Friday, 20 September 2013

Playing With Evolution

Probability = 1:100,000. Advantage factor = 51%
One of the things people sometimes find difficult to understand about evolution is the idea of a species evolving up an improbability gradient so that something which was highly improbable becomes the norm over time because of the multiplying effect of natural selection. Creationist frauds will point at an evolved characteristic and come up with some spurious notional estimate of the probability of it evolving 'by random chance alone' and dismiss the idea as too preposterous for words. It's the equivalent of standing at the bottom of a cliff and declaring that life can't possibly exist at the top of it because nothing could jump that high in a single bound.

Indeed, this is one of the stocks in trade of professional Discovery Institute liars who earn a living misrepresenting the mathematics of biology as part of the Wedge Strategy to discredit science because of the way an understanding of the Universe undermines religious superstition and makes it harder to retain the unelected political power that controlling the people's religion gives them.

Richard Dawkins devoted an entire book, Climbing Mount Improbable to explaining the idea of the improbability gradient.

Here's a very crude, simple spreadsheet for modelling in very simple terms how this works. You'll need Microsoft Excel© and the ability to create a simple chart with it.

Here's what you do:

Open up a new Excel spreadsheet and type the following into the given cells. Have particular care with the formulae.

A2Advantage Factor
A3Initial number of mutants
E1Population A
F1Population a
G1Percentage of A
H1Percentage of a
Now copy down all the formulae in columns D through F to at least row 500 or as many more rows as you wish. You can always add more later.

What this has done is set up a model for calculating the average number of alleles in each generation in a population of 100000 if the mutation (a) gives a differential probability of reproducing of 51:49 compared to the normal form (A). It also gives you the same figures expressed as a percentage of the population. It replicates what would happen if the probability of the initial mutation was one in one hundred thousand but ignores any future mutations. You can play with these settings to see what happens in a larger population or with a different probability. For example, to test out a 1 in a million chance, change the value in B1 to 1000000 and leave B3 with a value of 1. To change the modelled advantage change the parameter in B2. You may need to adjust the number of rows.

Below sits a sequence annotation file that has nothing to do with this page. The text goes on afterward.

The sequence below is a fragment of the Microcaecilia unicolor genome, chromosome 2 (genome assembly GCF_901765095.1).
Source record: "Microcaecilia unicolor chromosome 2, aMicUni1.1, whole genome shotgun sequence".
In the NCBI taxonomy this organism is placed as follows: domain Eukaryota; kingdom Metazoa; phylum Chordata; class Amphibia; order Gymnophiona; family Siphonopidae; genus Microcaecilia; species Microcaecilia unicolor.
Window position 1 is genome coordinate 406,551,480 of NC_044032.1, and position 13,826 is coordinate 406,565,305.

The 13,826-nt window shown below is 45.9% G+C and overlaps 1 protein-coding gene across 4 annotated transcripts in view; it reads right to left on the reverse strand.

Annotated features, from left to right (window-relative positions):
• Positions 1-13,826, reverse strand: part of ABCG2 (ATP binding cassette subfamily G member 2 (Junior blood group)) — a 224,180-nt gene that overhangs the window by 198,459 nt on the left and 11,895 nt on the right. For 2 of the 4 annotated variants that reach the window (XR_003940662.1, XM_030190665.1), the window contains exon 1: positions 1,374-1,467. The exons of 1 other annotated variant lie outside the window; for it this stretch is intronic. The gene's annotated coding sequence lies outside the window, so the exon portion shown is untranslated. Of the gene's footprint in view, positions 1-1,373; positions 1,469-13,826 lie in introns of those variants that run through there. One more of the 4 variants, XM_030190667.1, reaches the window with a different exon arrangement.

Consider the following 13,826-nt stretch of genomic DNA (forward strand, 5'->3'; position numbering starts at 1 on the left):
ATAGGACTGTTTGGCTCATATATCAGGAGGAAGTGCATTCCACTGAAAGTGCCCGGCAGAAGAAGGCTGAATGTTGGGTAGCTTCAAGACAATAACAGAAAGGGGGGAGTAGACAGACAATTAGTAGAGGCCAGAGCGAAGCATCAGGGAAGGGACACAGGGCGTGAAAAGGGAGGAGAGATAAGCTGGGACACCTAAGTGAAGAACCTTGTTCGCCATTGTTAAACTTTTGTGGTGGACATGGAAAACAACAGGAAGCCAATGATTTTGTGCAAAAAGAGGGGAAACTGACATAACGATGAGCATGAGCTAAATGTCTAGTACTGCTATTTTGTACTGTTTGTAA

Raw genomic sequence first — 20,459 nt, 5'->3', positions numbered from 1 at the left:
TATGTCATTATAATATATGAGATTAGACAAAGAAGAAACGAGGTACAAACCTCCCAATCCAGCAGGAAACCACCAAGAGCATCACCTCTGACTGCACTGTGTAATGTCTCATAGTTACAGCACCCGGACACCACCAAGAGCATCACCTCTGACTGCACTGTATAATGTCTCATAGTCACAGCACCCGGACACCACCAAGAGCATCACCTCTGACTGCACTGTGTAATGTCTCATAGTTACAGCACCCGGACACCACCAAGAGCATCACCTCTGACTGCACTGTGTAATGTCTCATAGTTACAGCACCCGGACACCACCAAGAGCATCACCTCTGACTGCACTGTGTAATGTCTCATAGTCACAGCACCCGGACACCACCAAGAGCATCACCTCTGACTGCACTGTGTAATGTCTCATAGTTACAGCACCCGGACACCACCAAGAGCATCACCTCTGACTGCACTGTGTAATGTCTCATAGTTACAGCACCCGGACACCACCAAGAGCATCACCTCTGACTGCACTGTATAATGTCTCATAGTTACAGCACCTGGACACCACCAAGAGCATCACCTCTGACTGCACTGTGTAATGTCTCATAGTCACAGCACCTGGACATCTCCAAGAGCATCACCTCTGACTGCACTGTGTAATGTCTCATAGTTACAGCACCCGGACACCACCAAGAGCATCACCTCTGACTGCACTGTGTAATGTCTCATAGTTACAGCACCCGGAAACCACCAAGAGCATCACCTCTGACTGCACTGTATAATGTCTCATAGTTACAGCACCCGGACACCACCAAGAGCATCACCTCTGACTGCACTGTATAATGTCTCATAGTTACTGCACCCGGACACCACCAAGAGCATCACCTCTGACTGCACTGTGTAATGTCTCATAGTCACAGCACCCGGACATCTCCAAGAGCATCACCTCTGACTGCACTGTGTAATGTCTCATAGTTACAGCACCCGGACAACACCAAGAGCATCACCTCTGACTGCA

To appreciate fully how the numbers change over time, create a chart and plot either columns E and F, or Columns G and H, with column D as the X-axis. You can then make changes and see how the shape of the graph changes. I find a stacked bar-chart gives the best result but you can experiment with others.

If you want to use this as a starting model and build in things like random drift where there are no significant selection pressures, population growth from a small founder population or several co-evolving genes interacting, be my guest. Your skill and patience with Excel will be greater than mine, but I would be interested in seeing the results.


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